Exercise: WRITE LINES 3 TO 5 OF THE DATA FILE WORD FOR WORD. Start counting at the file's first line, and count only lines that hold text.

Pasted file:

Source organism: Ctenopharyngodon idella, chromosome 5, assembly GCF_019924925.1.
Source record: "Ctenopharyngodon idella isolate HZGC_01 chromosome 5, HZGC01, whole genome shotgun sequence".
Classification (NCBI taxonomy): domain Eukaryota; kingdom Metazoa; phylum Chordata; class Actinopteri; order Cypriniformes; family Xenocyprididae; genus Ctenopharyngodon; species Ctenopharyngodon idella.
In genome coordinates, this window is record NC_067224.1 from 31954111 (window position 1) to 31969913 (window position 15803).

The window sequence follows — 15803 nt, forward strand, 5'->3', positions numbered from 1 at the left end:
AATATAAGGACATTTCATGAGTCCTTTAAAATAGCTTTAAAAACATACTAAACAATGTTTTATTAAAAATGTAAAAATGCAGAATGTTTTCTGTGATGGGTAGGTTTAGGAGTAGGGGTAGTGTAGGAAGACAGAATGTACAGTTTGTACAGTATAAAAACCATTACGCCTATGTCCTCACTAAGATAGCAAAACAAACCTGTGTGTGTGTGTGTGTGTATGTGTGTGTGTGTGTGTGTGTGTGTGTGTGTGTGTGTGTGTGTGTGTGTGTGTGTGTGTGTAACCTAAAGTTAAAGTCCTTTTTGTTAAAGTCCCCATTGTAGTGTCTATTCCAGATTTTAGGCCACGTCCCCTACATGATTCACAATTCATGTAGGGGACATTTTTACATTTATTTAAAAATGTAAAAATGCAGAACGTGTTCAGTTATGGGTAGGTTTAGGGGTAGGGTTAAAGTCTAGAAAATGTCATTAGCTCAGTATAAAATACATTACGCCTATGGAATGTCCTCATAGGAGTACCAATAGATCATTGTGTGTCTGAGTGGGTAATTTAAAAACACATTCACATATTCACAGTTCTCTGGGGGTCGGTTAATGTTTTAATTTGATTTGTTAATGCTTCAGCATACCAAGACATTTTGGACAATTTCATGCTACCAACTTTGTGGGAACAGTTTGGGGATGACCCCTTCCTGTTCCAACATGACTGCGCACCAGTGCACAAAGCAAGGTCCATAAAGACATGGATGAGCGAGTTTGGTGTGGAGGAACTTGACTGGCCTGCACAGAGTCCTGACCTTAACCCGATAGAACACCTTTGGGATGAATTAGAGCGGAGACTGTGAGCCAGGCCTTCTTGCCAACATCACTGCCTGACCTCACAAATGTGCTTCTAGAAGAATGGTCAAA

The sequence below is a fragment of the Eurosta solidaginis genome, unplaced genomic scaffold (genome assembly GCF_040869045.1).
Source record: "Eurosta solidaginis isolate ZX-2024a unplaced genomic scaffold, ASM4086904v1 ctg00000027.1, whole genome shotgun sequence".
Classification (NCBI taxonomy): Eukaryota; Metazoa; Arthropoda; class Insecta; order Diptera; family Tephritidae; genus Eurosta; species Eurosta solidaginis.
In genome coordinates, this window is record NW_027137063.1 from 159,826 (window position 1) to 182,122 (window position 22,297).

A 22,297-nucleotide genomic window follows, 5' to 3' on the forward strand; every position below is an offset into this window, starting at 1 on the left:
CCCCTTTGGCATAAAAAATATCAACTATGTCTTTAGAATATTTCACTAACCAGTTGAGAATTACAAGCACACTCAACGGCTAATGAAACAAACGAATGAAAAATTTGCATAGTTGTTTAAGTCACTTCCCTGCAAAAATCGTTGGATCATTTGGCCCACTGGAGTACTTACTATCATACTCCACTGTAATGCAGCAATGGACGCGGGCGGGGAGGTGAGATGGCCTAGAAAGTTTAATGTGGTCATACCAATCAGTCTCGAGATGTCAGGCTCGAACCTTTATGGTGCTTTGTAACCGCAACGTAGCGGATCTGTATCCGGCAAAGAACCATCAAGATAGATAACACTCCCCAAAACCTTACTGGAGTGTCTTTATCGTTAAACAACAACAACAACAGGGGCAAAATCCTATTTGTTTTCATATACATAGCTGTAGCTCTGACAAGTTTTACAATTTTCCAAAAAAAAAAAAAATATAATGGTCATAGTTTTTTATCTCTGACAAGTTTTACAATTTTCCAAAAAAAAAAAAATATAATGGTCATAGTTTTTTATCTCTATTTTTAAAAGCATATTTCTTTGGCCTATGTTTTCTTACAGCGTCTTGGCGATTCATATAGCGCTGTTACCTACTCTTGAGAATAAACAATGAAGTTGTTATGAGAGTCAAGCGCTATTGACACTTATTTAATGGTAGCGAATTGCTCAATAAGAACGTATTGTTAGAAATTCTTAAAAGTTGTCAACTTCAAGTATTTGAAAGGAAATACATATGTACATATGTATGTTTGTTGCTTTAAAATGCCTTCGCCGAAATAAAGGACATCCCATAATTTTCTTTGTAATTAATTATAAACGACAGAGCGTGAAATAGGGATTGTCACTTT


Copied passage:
Classification (NCBI taxonomy): domain Eukaryota; kingdom Metazoa; phylum Chordata; class Actinopteri; order Cypriniformes; family Xenocyprididae; genus Ctenopharyngodon; species Ctenopharyngodon idella.
In genome coordinates, this window is record NC_067224.1 from 31954111 (window position 1) to 31969913 (window position 15803).

The window sequence follows — 15803 nt, forward strand, 5'->3', positions numbered from 1 at the left end: